So, I will ask again… how do you know that is the reason why "lots of Americans" support abortion?  I know what a health exemption is, my dear… every pro-choice person I know is aware of that basic fact… so what factual information/relevant poll are you basing your statement on?  Which information reflects that pro-choice Americans do not know what a health exemption is?  I’ll be waiting.

    Apparently even some anonymous pro-choice Americans don’t fully understand what they are standing up for. It takes only the smallest amount of research to uncover these facts. Why have you not conducted that research before accusing me of making unfounded assumptions?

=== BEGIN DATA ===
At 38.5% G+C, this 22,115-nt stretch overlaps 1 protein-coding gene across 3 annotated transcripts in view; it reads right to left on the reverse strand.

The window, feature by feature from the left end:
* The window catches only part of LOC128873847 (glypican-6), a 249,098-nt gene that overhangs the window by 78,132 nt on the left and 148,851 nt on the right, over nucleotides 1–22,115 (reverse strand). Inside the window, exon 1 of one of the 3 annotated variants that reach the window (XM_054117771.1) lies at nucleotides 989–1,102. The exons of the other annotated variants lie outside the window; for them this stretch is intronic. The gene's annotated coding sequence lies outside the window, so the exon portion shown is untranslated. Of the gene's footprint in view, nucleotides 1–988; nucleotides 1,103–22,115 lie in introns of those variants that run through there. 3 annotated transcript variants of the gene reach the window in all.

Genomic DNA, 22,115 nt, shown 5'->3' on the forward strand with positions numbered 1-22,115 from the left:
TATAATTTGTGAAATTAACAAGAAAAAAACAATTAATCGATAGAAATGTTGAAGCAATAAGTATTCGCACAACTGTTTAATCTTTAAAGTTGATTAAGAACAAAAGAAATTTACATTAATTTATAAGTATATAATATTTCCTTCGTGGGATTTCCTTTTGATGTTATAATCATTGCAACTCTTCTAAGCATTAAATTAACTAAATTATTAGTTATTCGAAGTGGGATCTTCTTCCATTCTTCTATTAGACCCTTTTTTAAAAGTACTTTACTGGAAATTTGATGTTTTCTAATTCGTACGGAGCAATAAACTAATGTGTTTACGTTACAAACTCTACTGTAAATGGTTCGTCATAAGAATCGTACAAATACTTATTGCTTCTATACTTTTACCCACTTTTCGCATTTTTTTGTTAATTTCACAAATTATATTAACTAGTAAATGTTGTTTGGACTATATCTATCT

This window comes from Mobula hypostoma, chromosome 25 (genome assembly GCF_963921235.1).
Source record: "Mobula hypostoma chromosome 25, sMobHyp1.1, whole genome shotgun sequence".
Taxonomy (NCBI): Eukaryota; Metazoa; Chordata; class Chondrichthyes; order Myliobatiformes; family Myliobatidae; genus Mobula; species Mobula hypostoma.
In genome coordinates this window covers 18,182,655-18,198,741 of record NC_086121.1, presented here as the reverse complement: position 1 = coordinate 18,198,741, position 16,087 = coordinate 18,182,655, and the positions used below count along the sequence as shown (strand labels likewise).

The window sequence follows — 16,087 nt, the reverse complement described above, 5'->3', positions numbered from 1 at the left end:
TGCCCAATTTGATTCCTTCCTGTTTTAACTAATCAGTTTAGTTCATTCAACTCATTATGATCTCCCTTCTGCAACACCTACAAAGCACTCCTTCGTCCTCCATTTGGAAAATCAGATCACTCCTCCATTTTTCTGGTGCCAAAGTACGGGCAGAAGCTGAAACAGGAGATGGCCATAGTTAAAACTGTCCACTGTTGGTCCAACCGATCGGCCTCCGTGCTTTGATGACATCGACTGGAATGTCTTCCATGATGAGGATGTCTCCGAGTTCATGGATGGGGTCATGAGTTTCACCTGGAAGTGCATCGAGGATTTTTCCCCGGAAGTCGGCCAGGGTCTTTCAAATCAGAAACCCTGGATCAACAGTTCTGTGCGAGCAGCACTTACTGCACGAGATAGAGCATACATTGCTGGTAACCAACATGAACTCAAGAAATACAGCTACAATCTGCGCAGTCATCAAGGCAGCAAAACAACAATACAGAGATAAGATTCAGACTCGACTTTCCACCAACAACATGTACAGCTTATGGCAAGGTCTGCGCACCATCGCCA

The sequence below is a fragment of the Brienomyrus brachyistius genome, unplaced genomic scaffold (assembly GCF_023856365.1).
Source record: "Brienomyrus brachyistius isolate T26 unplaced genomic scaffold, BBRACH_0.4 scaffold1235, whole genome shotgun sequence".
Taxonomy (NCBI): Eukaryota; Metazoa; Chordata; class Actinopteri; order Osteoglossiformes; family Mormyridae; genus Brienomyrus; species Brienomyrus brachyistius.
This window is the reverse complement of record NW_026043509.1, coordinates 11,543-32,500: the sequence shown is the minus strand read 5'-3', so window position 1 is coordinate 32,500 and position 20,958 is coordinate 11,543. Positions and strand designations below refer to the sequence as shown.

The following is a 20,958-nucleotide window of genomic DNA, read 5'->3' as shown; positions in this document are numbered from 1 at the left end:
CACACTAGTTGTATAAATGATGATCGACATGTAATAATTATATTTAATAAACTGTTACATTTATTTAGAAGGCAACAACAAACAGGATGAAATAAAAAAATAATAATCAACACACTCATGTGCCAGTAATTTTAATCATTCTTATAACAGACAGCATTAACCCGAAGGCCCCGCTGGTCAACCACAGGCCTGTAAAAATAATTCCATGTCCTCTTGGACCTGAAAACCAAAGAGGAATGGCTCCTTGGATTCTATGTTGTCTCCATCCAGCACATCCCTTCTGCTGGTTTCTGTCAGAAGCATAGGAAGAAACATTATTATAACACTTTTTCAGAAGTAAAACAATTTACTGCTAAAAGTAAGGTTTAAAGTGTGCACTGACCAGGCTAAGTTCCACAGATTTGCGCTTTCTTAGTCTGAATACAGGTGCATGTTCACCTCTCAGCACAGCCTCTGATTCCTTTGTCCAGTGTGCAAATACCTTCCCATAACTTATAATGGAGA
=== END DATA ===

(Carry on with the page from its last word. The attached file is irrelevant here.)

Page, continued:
Listen, if you didn’t understand the questions that were asked that would be your issue.  I fully support the law as it stands (having proper knowledge of what the exception for a woman’s health actually means).

    PS. How telling that you did not address the other points that I made nor the question that I asked. 

    PPS. Maybe you should use a source other than Wikipedia – you could always references the actual documents themselves

    roe v. wade court document

    doe v. bolton court document

  • invalid-0

    I am sorry that so many want to proudly waive this bloody banner. I guess 66 years ago, Hitler, the leader of one of the most scientifically advanced nations at that time, considered genocide justifiable and the “final solution.” Now many Americans, also find another reprehensible act of murder, justifiable…If there is a God in heaven,(and I’m sure there is) I believe God can’t be pleased.